Create a configuration file for our localhost domain (localdomain.csr.cnf):

[req]
default_bits = 2048
prompt = no
default_md = sha256
distinguished_name = dn

[dn]
C=IN
ST=SomeState
L=SomeCity
O=SomeOrganization
OU=SomeUnit
emailAddress=test@test.com
CN = localhost

Now run the following command to generate a csr from our key and configuration file:

openssl req -new -sha256 -nodes -out localdomain.csr -key localdomain.insecure.key -config localdomain.csr.cnf

You should now get a localdomain.csr file which can be sent to a CA for generating the SSL certificates for your domain.
For production servers send your CSR file to one of the CAs mentioned here
For development purposes we will generate our own Root SSL Certificate (CA Certificate) and use that to generate SSL certificates from our CSR file.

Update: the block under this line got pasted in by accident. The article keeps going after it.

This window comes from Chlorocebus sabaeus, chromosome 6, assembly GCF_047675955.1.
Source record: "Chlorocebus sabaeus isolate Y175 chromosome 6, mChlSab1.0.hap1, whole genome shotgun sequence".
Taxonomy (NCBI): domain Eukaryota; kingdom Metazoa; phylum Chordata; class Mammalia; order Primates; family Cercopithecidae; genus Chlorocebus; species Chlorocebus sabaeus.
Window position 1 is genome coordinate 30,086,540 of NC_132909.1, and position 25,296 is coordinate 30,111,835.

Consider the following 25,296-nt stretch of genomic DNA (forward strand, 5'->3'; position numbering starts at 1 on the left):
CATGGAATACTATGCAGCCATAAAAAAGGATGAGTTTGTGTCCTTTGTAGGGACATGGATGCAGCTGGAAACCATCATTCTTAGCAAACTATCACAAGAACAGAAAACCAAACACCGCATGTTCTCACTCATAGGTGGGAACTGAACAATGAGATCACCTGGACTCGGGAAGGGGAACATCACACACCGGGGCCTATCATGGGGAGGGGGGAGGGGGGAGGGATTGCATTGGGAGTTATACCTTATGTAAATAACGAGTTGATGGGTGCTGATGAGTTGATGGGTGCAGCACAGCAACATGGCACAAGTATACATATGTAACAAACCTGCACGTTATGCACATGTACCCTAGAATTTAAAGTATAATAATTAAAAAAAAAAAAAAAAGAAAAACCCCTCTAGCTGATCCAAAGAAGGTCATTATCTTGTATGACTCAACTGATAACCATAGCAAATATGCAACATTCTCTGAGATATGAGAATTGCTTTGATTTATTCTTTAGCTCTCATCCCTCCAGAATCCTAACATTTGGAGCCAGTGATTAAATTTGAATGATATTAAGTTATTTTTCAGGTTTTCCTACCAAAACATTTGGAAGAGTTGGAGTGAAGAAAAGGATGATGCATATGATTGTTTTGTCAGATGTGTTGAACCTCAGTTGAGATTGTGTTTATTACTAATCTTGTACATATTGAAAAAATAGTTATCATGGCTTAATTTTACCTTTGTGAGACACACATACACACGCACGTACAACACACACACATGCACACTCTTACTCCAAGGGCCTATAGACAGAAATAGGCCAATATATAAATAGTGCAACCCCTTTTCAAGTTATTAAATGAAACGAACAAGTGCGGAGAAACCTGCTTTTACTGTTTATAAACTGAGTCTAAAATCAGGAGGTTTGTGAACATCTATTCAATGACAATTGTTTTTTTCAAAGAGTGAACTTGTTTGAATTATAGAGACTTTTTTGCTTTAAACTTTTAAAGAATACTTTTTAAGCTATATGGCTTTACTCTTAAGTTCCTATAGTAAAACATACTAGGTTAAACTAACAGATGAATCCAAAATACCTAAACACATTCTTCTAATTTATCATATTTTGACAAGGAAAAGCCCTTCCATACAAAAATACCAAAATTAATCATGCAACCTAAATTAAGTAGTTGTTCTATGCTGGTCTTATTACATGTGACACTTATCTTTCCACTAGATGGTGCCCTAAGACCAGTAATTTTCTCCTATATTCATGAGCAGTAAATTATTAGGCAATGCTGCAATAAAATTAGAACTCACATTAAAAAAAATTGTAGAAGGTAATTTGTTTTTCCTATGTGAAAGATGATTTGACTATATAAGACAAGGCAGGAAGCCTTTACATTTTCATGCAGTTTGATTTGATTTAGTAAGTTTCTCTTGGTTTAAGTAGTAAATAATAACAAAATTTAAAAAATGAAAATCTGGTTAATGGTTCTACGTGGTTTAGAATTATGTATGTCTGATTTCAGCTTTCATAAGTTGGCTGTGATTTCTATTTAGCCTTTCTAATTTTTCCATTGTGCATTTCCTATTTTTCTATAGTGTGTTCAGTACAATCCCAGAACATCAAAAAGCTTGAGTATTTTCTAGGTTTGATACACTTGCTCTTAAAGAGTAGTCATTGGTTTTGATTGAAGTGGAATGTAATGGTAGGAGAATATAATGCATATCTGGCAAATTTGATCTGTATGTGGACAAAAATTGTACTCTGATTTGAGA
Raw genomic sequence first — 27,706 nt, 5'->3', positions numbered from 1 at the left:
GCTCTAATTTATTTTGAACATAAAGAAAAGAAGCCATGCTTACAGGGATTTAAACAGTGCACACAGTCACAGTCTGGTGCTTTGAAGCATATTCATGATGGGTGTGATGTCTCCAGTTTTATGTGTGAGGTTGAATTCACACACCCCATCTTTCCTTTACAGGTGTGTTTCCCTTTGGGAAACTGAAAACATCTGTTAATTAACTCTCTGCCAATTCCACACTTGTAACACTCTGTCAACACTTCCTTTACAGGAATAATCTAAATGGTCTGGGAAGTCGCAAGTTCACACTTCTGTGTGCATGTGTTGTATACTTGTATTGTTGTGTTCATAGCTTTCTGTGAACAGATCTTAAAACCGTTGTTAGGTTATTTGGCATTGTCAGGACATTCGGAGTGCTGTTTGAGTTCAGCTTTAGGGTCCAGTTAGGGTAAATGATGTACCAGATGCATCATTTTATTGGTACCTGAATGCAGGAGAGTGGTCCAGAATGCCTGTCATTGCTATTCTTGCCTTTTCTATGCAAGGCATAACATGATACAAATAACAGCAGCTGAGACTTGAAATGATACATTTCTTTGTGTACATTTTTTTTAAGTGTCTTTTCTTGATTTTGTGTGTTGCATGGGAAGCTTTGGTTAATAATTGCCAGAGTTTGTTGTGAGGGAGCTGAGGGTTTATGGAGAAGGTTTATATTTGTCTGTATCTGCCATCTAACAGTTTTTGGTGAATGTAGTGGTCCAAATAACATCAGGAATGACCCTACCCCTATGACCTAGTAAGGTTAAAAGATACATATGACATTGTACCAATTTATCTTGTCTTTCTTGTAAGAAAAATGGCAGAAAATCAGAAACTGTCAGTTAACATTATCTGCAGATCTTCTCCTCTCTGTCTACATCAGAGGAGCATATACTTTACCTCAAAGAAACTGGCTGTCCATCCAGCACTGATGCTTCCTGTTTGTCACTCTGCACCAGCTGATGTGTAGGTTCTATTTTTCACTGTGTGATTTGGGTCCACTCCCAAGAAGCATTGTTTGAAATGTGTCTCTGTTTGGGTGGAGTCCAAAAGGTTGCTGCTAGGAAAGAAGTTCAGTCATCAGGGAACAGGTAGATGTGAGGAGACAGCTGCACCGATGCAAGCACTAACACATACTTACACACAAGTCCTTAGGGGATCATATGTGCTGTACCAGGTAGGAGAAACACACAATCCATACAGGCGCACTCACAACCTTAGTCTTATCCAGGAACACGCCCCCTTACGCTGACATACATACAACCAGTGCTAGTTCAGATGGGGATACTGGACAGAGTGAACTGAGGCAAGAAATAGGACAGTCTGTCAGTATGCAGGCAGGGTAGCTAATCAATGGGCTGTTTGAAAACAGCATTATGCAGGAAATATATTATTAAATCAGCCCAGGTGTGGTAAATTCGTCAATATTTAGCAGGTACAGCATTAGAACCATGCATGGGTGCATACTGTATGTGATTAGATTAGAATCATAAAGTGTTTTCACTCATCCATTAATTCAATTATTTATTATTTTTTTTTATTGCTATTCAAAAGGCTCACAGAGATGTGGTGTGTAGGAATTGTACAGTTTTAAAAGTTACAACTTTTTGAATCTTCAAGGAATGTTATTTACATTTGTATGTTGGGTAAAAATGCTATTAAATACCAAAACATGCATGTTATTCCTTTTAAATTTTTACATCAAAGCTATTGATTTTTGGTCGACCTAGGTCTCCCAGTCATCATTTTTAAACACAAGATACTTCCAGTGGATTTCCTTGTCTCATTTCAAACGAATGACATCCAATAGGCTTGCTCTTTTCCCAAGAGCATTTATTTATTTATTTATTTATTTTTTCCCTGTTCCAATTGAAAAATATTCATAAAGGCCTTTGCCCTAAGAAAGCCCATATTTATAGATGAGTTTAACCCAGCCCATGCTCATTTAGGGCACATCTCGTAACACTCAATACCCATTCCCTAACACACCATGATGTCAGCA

Step 2: Generating Root SSL Certificate (CA Certificate)

Creating the public/private key pair

To generate a self-signed certificate we need a public key much like when we were generating a CSR. Hence, like before we generate a new key for our CA Certificate.

openssl genrsa -des3 -out rootca.secure.key 2048

Enter a password when prompted. I will be using password as “password” for the sake of demo. root_key_generation This will generate a file rootca.secure.key. The generated rootca.secure.key is a password protected container which has both private and public keys (essentially a key pair).

For the ease of learning we will remove the password protection in the next step.

openssl rsa -in rootca.secure.key -out rootca.insecure.key

unsecure_rootkey This will generate a file rootca.insecure.key which is essentially our key pair without password protection. You can also continue using the password protected rootca.secure.key in place of the rootca.insecure.key only thing you will be asked to enter the password for each command.